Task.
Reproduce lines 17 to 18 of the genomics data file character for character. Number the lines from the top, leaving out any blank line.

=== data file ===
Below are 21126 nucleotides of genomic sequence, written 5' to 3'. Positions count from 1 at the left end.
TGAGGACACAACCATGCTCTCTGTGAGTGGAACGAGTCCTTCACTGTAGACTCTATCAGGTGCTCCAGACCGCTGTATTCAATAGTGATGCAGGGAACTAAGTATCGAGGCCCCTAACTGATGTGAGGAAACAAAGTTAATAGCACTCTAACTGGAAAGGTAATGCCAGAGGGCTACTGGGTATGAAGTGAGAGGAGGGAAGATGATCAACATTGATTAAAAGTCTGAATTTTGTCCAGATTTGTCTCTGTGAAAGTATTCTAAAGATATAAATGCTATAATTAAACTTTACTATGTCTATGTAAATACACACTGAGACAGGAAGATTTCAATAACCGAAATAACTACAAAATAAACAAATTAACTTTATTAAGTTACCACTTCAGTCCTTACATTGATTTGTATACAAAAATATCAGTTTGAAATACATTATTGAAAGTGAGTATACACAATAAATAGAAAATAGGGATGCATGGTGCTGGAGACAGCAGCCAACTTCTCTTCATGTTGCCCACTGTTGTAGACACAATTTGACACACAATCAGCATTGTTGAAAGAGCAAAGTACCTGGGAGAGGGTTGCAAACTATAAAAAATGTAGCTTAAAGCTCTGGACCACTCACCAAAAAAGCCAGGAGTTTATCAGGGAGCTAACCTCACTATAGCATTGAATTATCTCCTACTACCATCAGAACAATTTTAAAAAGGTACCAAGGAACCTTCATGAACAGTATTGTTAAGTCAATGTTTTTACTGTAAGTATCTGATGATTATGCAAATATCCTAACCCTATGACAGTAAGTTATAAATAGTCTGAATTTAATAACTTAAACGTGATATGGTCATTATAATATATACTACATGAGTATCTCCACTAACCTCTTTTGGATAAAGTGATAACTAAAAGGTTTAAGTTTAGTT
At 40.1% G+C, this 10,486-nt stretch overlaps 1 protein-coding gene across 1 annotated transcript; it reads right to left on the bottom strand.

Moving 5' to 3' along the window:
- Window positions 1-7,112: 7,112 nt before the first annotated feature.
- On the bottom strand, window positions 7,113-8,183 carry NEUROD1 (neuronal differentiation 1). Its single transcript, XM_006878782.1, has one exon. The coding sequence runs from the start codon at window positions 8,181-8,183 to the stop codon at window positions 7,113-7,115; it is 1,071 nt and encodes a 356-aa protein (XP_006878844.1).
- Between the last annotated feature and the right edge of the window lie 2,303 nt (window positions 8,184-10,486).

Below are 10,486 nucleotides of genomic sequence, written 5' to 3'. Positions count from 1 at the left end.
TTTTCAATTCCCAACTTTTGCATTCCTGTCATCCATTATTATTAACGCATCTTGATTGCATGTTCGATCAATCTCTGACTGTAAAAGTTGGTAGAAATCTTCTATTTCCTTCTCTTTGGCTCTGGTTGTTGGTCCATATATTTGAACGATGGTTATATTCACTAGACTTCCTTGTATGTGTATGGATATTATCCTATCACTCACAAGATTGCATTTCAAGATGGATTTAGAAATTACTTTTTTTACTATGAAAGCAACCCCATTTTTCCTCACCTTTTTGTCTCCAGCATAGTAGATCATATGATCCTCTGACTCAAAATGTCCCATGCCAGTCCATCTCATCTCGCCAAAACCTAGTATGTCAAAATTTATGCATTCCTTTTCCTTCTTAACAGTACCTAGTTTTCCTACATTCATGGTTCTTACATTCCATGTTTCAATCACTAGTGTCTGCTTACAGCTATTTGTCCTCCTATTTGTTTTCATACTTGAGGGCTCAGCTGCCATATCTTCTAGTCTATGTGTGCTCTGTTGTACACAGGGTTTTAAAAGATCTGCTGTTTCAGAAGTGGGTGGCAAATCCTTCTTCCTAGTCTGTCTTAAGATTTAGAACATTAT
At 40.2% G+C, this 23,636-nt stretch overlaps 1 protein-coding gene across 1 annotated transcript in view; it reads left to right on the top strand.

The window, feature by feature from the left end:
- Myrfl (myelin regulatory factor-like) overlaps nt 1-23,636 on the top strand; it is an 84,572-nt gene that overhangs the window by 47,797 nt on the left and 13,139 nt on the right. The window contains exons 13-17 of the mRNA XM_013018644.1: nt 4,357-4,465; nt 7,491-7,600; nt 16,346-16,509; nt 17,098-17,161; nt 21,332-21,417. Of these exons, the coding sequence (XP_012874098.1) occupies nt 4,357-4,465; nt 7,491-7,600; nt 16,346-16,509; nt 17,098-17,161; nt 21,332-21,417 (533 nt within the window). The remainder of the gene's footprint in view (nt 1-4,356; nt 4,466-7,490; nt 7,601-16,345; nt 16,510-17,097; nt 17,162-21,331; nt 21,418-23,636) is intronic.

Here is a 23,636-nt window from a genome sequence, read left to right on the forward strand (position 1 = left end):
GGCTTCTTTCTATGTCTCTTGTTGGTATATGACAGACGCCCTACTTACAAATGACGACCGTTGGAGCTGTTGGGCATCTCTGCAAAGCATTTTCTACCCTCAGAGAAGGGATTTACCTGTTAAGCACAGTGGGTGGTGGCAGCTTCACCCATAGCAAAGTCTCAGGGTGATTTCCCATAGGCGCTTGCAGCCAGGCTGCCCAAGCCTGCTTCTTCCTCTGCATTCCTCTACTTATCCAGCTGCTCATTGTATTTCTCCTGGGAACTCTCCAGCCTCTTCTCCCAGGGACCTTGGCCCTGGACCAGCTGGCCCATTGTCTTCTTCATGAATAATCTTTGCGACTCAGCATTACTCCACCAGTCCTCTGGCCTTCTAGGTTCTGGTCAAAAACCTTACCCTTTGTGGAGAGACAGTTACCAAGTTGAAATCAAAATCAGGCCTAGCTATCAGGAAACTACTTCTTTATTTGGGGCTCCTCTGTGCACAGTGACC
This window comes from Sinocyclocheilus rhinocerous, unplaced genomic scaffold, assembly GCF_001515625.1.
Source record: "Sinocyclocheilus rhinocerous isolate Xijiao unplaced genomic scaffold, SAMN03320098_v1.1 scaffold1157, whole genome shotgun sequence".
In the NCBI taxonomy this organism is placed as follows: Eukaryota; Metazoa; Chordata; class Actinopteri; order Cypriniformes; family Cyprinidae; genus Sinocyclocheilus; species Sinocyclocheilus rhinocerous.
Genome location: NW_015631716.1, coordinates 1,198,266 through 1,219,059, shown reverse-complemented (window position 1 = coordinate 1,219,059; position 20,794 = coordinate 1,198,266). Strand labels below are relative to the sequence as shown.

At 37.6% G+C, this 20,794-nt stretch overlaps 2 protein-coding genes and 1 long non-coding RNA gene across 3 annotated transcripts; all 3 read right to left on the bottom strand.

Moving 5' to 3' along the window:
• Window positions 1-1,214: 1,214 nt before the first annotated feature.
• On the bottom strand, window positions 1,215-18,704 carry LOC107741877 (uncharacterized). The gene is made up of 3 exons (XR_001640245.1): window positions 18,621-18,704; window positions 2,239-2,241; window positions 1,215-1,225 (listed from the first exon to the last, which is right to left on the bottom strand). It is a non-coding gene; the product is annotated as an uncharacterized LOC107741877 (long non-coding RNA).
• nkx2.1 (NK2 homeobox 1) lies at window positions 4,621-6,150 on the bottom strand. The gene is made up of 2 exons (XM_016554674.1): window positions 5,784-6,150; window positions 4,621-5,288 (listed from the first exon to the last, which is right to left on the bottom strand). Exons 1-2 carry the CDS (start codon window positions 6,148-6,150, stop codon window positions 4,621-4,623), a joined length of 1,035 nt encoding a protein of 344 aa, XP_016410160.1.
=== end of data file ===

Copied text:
In the NCBI taxonomy this organism is placed as follows: Eukaryota; Metazoa; Chordata; class Actinopteri; order Cypriniformes; family Cyprinidae; genus Sinocyclocheilus; species Sinocyclocheilus rhinocerous.
Genome location: NW_015631716.1, coordinates 1,198,266 through 1,219,059, shown reverse-complemented (window position 1 = coordinate 1,219,059; position 20,794 = coordinate 1,198,266). Strand labels below are relative to the sequence as shown.